Theology and Slavery is definitely a scholarly read, not for the faint of heart when it comes to footnotes, detail, and deep, deep background information. Having given that warning, I thoroughly enjoyed this book.
Being from the South, I am always intrigued to learn more about the role of slavery – then and now – in shaping the culture. Slavery of course is an evil part of the history of the United States – but it is history nonetheless and should not be forgotten.
This book combines two of my favorite things: history and theology. The author David Torbett seeks to highlight two prevailing views on slavery during the time of the Civil War, and he uses the two most outstanding American theologians of that period to do so.
Charles Hodge was the conservative, traditional theologian with an inerrant, inspired view of God’s Word as the ultimate source of spiritual and moral authority. Horace Bushnell, who has been called the father of modern liberalism, was the liberal theologian who looked to inject new insights and sources of inspiration into his spiritual journey. Both were pastors and had very influential voices in antebellum America.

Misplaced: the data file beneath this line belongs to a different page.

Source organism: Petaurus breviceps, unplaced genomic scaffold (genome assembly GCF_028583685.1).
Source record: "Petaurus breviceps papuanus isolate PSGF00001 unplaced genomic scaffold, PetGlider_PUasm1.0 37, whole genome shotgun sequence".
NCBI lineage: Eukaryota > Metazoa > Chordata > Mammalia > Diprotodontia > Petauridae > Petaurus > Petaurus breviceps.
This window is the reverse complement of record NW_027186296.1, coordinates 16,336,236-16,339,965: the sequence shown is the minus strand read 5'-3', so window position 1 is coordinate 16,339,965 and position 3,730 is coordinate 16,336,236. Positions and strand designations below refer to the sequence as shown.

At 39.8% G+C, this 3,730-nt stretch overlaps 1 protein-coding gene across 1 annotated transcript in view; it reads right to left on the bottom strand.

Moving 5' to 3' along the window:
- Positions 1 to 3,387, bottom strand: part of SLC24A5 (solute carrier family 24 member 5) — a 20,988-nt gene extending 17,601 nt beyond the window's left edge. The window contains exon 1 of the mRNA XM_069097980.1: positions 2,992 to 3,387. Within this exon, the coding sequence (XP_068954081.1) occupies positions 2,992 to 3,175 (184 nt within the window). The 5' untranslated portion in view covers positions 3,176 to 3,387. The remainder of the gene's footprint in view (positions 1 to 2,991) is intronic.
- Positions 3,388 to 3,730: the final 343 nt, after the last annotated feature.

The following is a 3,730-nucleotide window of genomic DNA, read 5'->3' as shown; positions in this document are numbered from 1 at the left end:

The importance of the church and her leaders to shape the culture is imminently evident in these books, as Hodge and Bushnell drove the contemporary thought of their day on the issue of slavery in America. Eventually, their ideas would help lead to it’s demise.
If you are looking for a book that explains the complex, intricate problem of slavery in America (and particularly the South) using theology as a base of discussion, this book is a great resource.